New Astro Zombies shop

Edit: Click here for my more recent shop write up (with store location, hours, etc.) from 2.2.2012

The venerable Astro Zombies toy shop has a new location. When I first rolled up to the old location in Namba, Osaka, I was concerned that the mini sign board wasn't out in front. Anyway, we went on up and found the floor was blocked out on the elevator. So we went to the next floor up and asked the shop keeper (I think it was a record store) what was up. He was super friendly and went downstairs and outside with us to point out the direction of the new AZ shop.
It's just down the road from the old shop. Basically, as you exit the old AZ, don't turn left or right. Just keep walking forward, for maybe 100-150 meters. you'll see the shop almost directly in front of you at the end of the alley. So, it's really easy to find. It's in the heart of the Namba otaku cluster, just around the corner from Super Position, Jungle, Heroes., etc. Prime location.

There are still "congratulations flowers" out in front, so it must have been a very recent move.

The new AZ's store site was previously occupied by an old skool toy shop - called Capsule or something.
The new AZ is bright, shiny, and well-stocked with a range of toys - same as the old shop. It occupies 2 levels of the building. There's also a 3rd floor, but it's currently blocked off.

Behind the register is a nice display of older Skullwings and other cool figures.

Check it out if you're in Kansai!

Sunday, November 29, 2009

Max Toy @ Kaiju Blue custom show

I always enjoy a good show at Kaiju Blue. The location is great, the staff are friendly, and the well-lit display space is a decent size. I was very happy to be in town during the most recent show, featuring customs of Max Toy characters.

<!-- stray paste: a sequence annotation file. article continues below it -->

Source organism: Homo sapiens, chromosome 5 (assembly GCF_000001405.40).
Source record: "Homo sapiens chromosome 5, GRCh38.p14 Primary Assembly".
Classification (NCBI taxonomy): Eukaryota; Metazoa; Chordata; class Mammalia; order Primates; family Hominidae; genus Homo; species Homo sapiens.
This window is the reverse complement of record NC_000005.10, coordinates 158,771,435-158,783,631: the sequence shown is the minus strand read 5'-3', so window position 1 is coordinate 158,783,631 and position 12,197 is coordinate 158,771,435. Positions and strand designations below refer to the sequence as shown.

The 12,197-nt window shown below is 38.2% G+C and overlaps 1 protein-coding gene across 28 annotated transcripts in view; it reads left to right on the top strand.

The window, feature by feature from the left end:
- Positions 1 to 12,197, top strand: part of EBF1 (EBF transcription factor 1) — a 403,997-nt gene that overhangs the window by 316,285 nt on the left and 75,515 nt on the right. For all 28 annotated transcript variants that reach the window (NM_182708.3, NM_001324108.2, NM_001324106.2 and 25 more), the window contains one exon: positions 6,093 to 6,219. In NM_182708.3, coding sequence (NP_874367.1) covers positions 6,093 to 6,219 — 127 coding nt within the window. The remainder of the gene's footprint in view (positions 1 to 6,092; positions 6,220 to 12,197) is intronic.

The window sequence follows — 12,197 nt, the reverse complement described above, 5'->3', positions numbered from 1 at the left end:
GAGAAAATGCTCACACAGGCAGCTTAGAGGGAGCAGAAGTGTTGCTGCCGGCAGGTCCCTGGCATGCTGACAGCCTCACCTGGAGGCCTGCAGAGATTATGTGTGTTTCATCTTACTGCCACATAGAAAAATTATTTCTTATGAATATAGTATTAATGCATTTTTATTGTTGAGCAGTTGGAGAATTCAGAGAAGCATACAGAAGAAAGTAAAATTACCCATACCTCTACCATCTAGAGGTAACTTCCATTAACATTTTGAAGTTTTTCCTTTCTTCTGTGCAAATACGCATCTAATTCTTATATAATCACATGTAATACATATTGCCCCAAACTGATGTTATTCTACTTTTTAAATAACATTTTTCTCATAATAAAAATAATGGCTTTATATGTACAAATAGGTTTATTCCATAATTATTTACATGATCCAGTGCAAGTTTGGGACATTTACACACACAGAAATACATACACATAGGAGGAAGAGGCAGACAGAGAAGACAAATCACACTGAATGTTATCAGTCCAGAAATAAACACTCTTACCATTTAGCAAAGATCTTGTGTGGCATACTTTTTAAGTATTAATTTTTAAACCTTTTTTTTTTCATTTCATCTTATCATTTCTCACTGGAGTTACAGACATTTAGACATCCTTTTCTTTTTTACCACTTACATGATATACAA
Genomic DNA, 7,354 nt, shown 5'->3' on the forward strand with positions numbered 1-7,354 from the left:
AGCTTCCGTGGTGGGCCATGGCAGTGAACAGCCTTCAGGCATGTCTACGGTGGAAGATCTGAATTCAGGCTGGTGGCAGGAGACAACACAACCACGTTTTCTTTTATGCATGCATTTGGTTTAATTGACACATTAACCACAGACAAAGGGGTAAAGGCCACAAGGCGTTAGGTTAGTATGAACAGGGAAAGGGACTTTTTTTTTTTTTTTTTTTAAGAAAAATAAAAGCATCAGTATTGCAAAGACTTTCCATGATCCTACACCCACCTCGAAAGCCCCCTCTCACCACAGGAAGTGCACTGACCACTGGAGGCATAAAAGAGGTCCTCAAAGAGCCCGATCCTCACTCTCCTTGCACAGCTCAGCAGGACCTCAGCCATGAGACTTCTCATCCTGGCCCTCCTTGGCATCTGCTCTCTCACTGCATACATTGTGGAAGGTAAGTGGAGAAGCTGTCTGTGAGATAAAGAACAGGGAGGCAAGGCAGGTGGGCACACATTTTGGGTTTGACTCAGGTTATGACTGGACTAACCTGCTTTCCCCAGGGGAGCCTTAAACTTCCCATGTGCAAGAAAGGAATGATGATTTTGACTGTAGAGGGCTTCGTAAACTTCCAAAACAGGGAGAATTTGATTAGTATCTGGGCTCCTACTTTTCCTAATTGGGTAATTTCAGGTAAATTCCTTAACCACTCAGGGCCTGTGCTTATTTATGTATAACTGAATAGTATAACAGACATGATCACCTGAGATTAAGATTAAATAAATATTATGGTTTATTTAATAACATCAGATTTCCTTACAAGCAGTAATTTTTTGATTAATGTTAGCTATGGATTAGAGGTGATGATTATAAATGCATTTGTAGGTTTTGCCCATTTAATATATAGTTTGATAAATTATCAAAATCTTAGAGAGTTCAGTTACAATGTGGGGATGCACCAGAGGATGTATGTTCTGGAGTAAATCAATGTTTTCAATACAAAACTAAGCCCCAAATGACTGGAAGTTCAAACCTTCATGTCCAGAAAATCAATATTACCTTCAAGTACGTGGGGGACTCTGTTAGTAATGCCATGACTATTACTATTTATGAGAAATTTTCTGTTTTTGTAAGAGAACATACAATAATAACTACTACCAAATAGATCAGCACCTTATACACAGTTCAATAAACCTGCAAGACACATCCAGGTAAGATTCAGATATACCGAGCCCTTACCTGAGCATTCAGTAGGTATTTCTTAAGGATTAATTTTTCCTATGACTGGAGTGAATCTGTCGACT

The main showcase includes excellent customs by Mark Nagata and friends, such as Blobpus, Cronic, and many others. Here are some close up shots:

The shop also has some Max Toy prints and paraphernelia for sale, to acccessorize your bad self and tell the world, "Yeah, I know who makes the coolest toys."

Last but not least, a teaser poster of the upcoming Kaiju Comrades show, the March 2009 kaijucopia which will feature a bumper crop of Master Customizers. Leading the MC parade in Harajuku will be Msr. Nagata himself. This intrepid kaiju soul hopes to be there in person to catch the show. Fingers crossed!

Saturday, July 18, 2009

2009 TTF Pickups

Here's what I picked up at this year's TTF.

First, an original painting based on a really fun line of toys, plus one of the toys from the line called First Strike 1.0.

I really liked the painting that was auctioned on the last day of the show, so I bid on it and was lucky to win. Then I picked up the king toy - His Royal Highness. It's from a series made by a Hong Kong toy company: Locomotive Productions.

I also had the pleasure of meeting Arkiv, an on the move Indonesian designer and a really nice guy. I bought one of his customized Arkiv Instant GID toys, and he gave me a very cool print.
Next is the painted TTF Ban Ban and a sweet sketch from ny green haired buddy Morry:
Hariken! Really nice TTToys x Hariken Mad Panda with metallic spray, and a Dancing Usagi sketch by my always smiling friend.